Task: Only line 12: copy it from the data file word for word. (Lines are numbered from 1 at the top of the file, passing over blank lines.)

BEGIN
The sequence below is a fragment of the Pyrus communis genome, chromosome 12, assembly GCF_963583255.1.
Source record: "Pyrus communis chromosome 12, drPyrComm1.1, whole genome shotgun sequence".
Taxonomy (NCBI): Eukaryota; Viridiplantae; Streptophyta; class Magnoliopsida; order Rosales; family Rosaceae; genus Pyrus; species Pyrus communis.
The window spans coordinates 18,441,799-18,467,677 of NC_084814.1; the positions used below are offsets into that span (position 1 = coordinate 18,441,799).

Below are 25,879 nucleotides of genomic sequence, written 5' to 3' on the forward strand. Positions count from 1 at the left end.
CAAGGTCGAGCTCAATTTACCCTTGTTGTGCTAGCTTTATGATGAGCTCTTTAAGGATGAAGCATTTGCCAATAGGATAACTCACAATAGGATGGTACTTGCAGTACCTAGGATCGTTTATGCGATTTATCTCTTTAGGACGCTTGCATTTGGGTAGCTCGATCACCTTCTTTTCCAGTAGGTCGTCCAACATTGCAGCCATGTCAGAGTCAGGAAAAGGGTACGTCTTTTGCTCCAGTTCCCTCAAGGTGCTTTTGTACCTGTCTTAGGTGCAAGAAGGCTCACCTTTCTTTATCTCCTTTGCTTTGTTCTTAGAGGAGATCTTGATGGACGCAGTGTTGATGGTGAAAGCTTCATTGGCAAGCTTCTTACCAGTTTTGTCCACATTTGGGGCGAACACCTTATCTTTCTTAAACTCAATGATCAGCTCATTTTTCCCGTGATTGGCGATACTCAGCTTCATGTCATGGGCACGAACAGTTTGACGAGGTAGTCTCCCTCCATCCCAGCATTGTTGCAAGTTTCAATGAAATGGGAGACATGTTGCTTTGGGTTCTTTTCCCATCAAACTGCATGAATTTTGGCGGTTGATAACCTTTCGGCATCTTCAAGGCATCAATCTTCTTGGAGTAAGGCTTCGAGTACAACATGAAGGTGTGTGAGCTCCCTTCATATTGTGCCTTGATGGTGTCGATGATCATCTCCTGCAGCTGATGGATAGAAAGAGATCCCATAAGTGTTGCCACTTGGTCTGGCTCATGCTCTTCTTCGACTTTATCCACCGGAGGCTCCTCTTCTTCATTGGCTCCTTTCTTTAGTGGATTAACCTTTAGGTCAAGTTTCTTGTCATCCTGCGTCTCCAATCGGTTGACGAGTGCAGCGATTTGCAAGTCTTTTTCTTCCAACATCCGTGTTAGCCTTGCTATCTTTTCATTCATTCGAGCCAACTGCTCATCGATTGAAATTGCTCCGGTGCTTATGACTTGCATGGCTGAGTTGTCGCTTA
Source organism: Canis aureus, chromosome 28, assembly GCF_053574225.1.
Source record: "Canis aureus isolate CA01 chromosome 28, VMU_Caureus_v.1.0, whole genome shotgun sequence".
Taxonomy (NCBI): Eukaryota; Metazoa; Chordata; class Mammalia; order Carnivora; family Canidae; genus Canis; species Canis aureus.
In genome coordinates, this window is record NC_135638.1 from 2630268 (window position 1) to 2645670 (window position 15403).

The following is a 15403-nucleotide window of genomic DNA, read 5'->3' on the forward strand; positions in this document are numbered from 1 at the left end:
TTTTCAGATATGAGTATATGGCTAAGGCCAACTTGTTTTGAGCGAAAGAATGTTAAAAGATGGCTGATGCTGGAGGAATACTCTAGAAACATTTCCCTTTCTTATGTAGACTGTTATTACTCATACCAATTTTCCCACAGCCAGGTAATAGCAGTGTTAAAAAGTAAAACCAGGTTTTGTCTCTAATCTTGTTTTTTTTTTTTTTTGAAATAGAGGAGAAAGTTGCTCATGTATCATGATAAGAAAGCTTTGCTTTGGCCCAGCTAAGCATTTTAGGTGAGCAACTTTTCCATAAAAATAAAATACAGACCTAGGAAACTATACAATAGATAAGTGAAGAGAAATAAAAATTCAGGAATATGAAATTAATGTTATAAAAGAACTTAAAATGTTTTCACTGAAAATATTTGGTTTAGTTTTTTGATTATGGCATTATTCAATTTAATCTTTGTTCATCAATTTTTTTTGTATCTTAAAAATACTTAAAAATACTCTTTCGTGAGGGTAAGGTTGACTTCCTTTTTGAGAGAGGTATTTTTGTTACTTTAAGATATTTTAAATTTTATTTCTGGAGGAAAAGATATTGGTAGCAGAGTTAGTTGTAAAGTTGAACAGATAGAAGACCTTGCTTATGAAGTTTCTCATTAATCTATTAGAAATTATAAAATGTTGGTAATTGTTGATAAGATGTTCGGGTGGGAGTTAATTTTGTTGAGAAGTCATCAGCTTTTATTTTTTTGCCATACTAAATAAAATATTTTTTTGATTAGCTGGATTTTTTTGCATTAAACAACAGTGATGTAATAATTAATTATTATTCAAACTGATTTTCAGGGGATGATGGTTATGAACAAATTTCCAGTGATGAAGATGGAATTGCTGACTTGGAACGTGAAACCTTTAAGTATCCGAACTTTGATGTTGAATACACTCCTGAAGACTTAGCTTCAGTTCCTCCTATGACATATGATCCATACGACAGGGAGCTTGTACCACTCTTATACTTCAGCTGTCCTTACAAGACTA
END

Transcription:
TTTTCAGATATGAGTATATGGCTAAGGCCAACTTGTTTTGAGCGAAAGAATGTTAAAAGATGGCTGATGCTGGAGGAATACTCTAGAAACATTTCCCTTTCTTATGTAGACTGTTATTACTCATACCAATTTTCCCACAGCCAGGTAATAGCAGTGTTAAAAAGTAAAACCAGGTTTTGTCTCTAATCTTGTTTTTTTTTTTTTTTGAAATAGAGGAGAAAGTTGCTCATGTATCATGATAAGAAAGCTTTGCTTTGGCCCAGCTAAGCATTTTAGGTGAGCAACTTTTCCATAAAAATAAAATACAGACCTAGGAAACTATACAATAGATAAGTGAAGAGAAATAAAAATTCAGGAATATGAAATTAATGTTATAAAAGAACTTAAAATGTTTTCACTGAAAATATTTGGTTTAGTTTTTTGATTATGGCATTATTCAATTTAATCTTTGTTCATCAATTTTTTTTGTATCTTAAAAATACTTAAAAATACTCTTTCGTGAGGGTAAGGTTGACTTCCTTTTTGAGAGAGGTATTTTTGTTACTTTAAGATATTTTAAATTTTATTTCTGGAGGAAAAGATATTGGTAGCAGAGTTAGTTGTAAAGTTGAACAGATAGAAGACCTTGCTTATGAAGTTTCTCATTAATCTATTAGAAATTATAAAATGTTGGTAATTGTTGATAAGATGTTCGGGTGGGAGTTAATTTTGTTGAGAAGTCATCAGCTTTTATTTTTTTGCCATACTAAATAAAATATTTTTTTGATTAGCTGGATTTTTTTGCATTAAACAACAGTGATGTAATAATTAATTATTATTCAAACTGATTTTCAGGGGATGATGGTTATGAACAAATTTCCAGTGATGAAGATGGAATTGCTGACTTGGAACGTGAAACCTTTAAGTATCCGAACTTTGATGTTGAATACACTCCTGAAGACTTAGCTTCAGTTCCTCCTATGACATATGATCCATACGACAGGGAGCTTGTACCACTCTTATACTTCAGCTGTCCTTACAAGACTA